ARI LEWIN: "How An Editor at Disney/Hyperion Evaluates and Acquires," Pt. 2
Some highlights from Disney/Hyperion Senior Ed. ARI LEWIN'S lecture (Part 2)
-- Picture books - keep 'em short! Doesn't do original board books (too expensive to produce)
-- "Things I do not buy: I don't love a lot of historical fiction UNLESS the voice is so so good that blow me away. Examples of historical fiction that are exceptions include A Northern Light and The Book Thief."
-- "I personally have a tough time with quiet or slow-moving plots. Quiet, I don't do. I don't do a lot of problem novels unless the voice is really fresh."
-- Editorial meetings are like "a really cool book club" where everyone reads the submission and discuss it in a "frank and honest" way and how it might do in acquisitions, publicity, and marketing before making a final decision. If editorial director approves, then they move to acquisitions.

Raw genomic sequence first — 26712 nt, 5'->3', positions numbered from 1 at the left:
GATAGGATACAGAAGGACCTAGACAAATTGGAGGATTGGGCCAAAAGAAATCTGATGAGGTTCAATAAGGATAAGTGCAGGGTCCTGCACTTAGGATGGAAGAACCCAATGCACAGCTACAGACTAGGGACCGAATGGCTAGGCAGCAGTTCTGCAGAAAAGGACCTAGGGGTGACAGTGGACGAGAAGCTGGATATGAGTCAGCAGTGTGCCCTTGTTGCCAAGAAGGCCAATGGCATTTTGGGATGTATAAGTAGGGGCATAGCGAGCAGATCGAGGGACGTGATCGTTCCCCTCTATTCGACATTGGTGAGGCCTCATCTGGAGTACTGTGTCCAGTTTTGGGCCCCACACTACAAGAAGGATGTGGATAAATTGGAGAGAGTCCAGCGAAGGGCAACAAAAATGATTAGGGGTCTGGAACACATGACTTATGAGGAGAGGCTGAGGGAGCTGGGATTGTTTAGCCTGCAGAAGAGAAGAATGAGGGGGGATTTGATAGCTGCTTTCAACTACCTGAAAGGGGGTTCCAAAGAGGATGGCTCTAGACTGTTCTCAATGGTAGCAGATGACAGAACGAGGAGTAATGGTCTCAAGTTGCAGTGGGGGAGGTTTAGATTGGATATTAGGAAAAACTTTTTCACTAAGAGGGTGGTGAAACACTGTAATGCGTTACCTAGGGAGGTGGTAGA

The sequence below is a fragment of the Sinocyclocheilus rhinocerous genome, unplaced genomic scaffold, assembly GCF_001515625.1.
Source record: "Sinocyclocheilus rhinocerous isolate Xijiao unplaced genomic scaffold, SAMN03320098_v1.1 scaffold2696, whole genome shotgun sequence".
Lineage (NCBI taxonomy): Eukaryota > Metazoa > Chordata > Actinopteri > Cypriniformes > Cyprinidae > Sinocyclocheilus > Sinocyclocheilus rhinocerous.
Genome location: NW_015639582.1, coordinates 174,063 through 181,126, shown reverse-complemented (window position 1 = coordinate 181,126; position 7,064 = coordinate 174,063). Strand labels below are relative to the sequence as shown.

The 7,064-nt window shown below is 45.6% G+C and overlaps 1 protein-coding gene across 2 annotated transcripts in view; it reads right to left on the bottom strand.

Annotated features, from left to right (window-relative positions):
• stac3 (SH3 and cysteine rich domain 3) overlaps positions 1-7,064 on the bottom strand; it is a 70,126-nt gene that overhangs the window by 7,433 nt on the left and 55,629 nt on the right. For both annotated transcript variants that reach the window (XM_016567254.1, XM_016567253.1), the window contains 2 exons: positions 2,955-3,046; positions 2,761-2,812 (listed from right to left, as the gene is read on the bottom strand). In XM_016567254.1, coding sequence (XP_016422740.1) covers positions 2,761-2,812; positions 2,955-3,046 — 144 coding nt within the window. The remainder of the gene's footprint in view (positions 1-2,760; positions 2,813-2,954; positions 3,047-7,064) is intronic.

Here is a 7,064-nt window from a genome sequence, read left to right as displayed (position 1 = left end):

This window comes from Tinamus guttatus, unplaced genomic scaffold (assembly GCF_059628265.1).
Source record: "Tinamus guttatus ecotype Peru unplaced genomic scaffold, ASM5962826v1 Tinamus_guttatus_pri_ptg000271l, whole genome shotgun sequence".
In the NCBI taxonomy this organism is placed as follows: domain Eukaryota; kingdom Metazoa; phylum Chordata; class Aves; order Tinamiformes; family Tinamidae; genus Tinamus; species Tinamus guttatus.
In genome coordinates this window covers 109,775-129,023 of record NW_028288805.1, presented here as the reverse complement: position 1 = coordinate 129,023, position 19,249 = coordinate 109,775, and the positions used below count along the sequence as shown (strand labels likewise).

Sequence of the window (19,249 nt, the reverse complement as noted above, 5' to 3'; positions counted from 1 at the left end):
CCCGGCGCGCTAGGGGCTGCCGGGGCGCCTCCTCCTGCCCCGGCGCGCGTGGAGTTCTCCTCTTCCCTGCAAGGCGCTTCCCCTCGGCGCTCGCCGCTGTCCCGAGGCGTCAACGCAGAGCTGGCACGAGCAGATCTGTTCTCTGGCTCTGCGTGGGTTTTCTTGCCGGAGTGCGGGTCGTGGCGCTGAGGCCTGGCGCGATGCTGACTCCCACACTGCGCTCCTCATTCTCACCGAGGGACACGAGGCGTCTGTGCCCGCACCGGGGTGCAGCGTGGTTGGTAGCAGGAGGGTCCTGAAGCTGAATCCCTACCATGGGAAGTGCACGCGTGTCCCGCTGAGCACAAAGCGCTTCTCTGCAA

-- Acquisitions meeting: She says people "dread" this because it's so important for editors who love a book and really want it to be published. What she does before she submits to acquisitions committee (they meet once a week): "I really have to come up with a sales handle. I have to write the flap copy and make it sound so exciting and compelling, just like something they would absolutely want... often times, I will massage what the story actually is because I know how I will edit/revise it. They will understand the direction I will take it in."
-- She also does an acquisitions form that has a one or two line sentence "sales handle," like "This is Men In Black meets Boarding School" for the marketing department. She went on to discuss the other aspects of how books are acquired, which include a profit loss statement etc.
-- Earn out formula: Retail price of your book, $16.95 times the royalty (10%) times the number of copies gives you how much money the book earned, minus the reserves."
She does an Q&A now with the standing room only hall of conference goers. Again, a very informative nuts & bolts panel about the editor's point of view.